Dawning of the Dead formerly known as Apocalypse but changed for obvious reasons, namely to find similarities to the popularity to The Walking Dead and of course Dawn of the Dead (1978 & 2004), then with the passing of George A. Romero, all attract the hungry zombie fans. The newer poster generates a better concept than the original, however the execution of the film leaves much to waste, though the ambition of the filmmakers and passion to the film shows great strides. This flick had five directors attach to it, however it makes sense in a moment, Tony Jopia (Cute Little Buggers (2017)) serves as the main director, with Nika Braun, Clara Loedel, Yannis Zafeiriou, and Alexander Zwart as segment directors, this is not an anthology flick, rather they filmed events set in places such as United States and Tel Aviv. Now as for writers far more complex, with seven writers and sadly nearly impossible to name they all, however Stuart W. Bedford credited with the screenplay. Jopia’s movie mirrors certain portions of Romero’s Dawn of the Dead then thrown in a snippet of Night of the Living Dead and cannot forget the connections to 28 Days Later, and found distribution through Uncork’d Entertainment.

A newscaster Katya Nevin (Ruth Galliers) with a traumatic past fights to reunite with her lover as a global epidemic unleashes zombies at her W.W. News TV studio, this actually the most clear cut plot though a lot of things happen during the flick. As she prepares to return to the airwaves, encouraged by her assistant and boyfriend Alex (Kristofer Dayne), she reinforces her pride to go out get the story regardless of personal costs. Therefore, before the zombie epidemic hits, three stories emerge all swirling around Katya. First, the Professor Greg Laborde (Ian Saynor) responsible for the zombies entrusts her (to unleash the truth via a flash drive), although at this point does it really matter, no, but a moral reasoning needed. Later she’s avoiding well-timed but seriously missed bullets from two agents Proteus and Ashcroft (Leo Gregory and Andrew McHale) who need to stop the evidence release, why everyone is dying and communication with society also ending. Lastly, the journey of her boyfriend, Alex and his brother Christian (Fabien Muller), arguing the entire time to rescue her through a zombie horde spreading up a news tower building. Now of course other aspects exist, from a hodgepodge of mismatch stereotypes and personalities, and battle to survive the zombies’ assault. A new world of zombies swarm greatly, many extras and tons of cool makeup design, and a nice touch of showing the plague taking over different cities all via news programs, though no clear indication of how it spread it so quickly.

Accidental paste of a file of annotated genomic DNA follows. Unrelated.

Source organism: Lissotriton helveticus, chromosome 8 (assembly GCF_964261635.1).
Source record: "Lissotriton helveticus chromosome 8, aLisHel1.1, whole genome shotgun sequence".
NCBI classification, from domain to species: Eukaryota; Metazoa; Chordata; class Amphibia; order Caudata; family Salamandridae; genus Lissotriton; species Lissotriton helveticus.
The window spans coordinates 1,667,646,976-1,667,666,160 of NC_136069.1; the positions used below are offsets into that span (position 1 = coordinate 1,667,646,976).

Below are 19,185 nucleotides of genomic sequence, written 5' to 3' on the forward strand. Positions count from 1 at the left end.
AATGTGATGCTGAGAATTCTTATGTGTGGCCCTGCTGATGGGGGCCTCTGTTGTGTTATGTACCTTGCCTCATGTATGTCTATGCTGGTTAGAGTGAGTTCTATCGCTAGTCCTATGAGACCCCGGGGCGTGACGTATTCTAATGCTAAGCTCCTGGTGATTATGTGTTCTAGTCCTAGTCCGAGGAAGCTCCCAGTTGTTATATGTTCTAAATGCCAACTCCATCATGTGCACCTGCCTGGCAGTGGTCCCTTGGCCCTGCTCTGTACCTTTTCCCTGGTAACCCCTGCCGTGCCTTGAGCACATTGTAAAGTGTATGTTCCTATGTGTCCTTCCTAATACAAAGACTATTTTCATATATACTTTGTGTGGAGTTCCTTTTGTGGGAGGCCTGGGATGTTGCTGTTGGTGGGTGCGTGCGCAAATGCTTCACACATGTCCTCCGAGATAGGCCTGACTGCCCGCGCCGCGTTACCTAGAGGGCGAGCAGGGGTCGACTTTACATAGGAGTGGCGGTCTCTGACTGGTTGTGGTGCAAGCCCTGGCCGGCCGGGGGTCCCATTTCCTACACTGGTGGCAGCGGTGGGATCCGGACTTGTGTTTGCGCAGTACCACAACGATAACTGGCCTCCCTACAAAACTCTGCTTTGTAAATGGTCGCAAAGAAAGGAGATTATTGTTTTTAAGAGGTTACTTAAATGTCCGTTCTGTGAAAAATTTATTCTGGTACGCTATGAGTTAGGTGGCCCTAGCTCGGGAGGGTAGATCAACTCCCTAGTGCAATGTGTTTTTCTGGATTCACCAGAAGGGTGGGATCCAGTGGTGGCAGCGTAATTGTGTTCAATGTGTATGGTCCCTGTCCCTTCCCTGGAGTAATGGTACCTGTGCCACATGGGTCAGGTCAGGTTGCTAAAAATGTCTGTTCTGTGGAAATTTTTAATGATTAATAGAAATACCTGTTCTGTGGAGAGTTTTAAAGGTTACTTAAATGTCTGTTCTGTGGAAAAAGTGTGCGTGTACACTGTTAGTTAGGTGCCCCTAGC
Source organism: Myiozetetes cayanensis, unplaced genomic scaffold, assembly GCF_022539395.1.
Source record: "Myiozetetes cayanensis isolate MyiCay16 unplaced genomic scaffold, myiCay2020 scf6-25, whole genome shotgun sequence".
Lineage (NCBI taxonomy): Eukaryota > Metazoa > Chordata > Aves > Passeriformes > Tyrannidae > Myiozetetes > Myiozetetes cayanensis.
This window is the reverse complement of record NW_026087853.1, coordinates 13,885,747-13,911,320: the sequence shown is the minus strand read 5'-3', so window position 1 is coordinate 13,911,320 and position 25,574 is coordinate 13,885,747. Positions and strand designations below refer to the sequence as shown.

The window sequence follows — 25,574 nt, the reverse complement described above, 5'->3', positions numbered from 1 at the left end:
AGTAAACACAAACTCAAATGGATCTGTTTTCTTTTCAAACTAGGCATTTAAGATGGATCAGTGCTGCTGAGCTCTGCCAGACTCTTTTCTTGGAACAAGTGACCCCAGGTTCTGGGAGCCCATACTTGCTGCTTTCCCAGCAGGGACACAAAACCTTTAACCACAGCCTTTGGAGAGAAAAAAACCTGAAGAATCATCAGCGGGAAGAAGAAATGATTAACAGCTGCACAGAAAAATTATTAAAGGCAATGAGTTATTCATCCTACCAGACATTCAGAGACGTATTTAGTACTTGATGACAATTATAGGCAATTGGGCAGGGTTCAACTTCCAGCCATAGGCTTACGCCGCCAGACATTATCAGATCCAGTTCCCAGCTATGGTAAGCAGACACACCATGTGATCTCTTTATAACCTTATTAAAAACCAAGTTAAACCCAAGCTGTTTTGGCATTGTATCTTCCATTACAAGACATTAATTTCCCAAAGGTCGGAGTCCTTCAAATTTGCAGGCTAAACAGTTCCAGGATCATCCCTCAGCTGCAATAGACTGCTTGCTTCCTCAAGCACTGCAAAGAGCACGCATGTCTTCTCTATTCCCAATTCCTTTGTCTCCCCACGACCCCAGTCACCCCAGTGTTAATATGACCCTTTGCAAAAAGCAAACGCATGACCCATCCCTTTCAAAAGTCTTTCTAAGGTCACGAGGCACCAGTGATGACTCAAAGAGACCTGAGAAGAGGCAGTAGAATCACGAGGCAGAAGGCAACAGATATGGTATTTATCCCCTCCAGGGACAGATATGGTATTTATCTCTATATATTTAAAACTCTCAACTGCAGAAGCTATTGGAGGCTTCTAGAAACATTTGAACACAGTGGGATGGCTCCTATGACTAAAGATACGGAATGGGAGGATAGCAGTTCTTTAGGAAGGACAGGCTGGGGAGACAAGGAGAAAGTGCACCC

Tony Jopia, really gives everything to this production with a minuscule budge, and yet incorporated a car chase with a stunt, poor explosions and multiple locations and tons of gore, in fact a scene which pays tribute Peter Jackson’s Dead Alive (1992) (look for it)! This movie generates a great amount of violence, and the classic killing found in larger productions of zombie flicks, with nasty gut tearing, intestine munching, organ devouring blood splatter. Gore hounds and splatter punks rejoice in this savagery even at times a tad cheesy, but least some fun even with lines from other horror flicks and campy acting working silly dialogue and plot logic.

Entertaining amount of good ‘ole blood, guts, and gore, smeared everything and everyone, with more absurdity, a convoluted screenplay, yet it all goes nice together and able to sit back enjoy it all. After all, in the subgenre of zombie movies, such an abundance exists, many hallowed out corpses, but even with an unoriginal title this film gives the audience something to chew on.


IMDb Rating: 4.5/10

Baron’s Rating: 5.2/10